The method involves having someone lie on their back and measuring how much his or her stomach sticks up.
Women whose tummies stick up more than 20 centimetres have a higher risk of developing cardiovascular disease, while the risk limit for men’s midsections is 22 centimetres.
And researchers from Uppsala University and Karolinksa Instiutetet in Stockholm have determined that the abdomen measurement method is a better indicator of heart disease risk than other methods, the Upsala Nya Tidning (UNT) reports.
“We are actually the first in the world to come up with a measurement for which abdomen heights are associated with a much higher presence of bad cholesterol, blood sugar level disturbances, and other metabolism problems which can contribute to cardiovascular diseases,” doctor Ulf Risérus of Uppsala University told UNT.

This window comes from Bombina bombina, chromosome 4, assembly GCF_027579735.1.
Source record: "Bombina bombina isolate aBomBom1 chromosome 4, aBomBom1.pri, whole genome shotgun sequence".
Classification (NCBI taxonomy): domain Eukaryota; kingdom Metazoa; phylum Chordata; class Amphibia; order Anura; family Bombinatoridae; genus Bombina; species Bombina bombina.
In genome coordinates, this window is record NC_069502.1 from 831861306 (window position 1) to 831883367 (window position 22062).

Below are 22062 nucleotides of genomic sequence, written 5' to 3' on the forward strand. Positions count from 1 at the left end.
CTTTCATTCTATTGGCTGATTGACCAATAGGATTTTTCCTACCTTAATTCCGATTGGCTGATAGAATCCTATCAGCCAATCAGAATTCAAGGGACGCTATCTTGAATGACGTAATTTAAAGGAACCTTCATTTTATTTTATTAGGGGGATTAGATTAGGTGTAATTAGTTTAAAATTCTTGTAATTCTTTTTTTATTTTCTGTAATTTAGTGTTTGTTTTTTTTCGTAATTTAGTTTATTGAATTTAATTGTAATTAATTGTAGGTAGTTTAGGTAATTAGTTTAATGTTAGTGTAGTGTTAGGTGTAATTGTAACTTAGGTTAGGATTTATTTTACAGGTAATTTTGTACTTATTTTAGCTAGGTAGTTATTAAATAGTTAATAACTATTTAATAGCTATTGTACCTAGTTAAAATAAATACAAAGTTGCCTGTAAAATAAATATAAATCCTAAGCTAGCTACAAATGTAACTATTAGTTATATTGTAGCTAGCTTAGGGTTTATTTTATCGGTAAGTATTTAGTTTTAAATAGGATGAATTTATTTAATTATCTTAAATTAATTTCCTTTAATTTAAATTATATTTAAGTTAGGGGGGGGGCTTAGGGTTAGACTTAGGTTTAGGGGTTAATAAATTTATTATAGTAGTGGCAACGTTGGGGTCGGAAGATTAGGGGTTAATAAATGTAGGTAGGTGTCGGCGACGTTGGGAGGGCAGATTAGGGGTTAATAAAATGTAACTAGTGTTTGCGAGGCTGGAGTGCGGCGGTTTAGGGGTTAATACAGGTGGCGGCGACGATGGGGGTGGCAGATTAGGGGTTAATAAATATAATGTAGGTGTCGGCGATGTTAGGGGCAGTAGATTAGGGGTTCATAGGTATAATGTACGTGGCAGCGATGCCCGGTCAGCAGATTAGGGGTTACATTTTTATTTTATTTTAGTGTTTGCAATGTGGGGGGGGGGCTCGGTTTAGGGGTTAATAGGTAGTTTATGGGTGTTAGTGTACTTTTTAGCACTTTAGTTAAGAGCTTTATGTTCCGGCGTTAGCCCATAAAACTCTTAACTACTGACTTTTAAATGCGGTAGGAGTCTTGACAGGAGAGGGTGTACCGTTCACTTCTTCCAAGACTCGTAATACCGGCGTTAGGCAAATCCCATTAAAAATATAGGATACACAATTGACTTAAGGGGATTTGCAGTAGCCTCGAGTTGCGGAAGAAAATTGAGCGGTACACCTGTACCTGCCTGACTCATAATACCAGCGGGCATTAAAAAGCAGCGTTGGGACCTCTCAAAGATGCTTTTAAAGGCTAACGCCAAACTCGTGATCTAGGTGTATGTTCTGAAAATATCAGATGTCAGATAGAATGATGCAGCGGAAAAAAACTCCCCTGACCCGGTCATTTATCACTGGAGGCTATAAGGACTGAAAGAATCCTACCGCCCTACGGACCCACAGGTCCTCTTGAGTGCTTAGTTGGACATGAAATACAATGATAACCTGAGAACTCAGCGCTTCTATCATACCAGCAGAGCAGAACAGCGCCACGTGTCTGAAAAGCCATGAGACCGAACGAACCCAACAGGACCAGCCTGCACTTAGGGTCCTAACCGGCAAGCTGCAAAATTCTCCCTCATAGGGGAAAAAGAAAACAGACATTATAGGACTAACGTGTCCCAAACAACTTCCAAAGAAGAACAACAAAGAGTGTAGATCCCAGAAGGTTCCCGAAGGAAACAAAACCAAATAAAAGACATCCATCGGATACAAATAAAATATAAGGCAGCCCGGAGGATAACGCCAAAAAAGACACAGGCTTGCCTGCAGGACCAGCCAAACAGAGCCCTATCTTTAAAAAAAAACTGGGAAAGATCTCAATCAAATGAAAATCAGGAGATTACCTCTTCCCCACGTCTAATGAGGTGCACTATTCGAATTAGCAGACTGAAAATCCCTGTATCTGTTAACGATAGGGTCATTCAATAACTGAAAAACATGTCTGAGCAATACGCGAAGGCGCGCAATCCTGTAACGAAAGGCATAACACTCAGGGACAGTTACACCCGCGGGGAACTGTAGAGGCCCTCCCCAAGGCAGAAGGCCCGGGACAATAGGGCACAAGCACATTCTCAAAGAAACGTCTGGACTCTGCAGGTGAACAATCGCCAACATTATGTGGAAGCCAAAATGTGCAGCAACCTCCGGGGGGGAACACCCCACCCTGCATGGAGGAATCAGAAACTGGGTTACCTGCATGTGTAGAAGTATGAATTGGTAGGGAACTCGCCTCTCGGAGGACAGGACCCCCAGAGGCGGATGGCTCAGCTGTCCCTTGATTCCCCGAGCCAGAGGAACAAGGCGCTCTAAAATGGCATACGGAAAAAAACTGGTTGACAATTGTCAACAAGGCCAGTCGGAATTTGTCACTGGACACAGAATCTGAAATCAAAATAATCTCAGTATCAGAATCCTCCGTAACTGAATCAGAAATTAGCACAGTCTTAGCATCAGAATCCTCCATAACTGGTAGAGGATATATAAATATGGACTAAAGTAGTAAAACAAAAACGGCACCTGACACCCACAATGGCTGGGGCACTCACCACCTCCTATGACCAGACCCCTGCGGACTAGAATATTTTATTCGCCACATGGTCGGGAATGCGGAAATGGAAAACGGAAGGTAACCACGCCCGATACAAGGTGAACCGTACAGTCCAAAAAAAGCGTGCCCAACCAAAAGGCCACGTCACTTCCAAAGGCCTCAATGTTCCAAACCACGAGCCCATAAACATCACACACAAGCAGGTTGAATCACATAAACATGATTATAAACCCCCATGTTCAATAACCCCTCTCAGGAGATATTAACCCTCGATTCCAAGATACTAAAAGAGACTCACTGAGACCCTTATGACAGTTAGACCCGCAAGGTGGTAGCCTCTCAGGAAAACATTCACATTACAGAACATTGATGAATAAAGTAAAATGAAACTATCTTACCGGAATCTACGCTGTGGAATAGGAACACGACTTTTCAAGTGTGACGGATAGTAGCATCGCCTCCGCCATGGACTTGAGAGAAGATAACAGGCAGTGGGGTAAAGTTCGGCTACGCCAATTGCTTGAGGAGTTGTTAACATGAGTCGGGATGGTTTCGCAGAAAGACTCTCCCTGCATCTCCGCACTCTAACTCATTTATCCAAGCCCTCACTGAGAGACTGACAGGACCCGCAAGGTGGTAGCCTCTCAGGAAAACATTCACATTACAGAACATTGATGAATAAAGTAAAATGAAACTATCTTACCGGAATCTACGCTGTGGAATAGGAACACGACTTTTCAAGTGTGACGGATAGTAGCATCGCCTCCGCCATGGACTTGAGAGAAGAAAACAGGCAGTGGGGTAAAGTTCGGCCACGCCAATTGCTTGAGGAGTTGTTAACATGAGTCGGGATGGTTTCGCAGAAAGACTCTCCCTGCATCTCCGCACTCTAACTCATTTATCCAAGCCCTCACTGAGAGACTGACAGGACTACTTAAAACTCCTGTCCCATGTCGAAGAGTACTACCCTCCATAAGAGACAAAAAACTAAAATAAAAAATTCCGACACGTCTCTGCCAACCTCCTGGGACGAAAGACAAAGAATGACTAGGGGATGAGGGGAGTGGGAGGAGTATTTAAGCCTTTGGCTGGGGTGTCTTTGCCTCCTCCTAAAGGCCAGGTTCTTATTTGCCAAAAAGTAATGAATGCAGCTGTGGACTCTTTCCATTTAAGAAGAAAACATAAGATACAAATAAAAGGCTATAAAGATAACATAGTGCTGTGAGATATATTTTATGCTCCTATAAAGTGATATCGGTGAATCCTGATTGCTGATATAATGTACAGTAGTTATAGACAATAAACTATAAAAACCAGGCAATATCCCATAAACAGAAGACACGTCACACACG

Earlier studies have indicated that the slightly more concentrated fat deep within the abdomen which doesn’t drop down to one’s side when a person lies down is the most dangerous.
This started the researchers thinking about trying to measure abdomen height to develop a better risk indicator.
The study is based on data from 4,000 women and men in the sixties who reside in Stockholm county.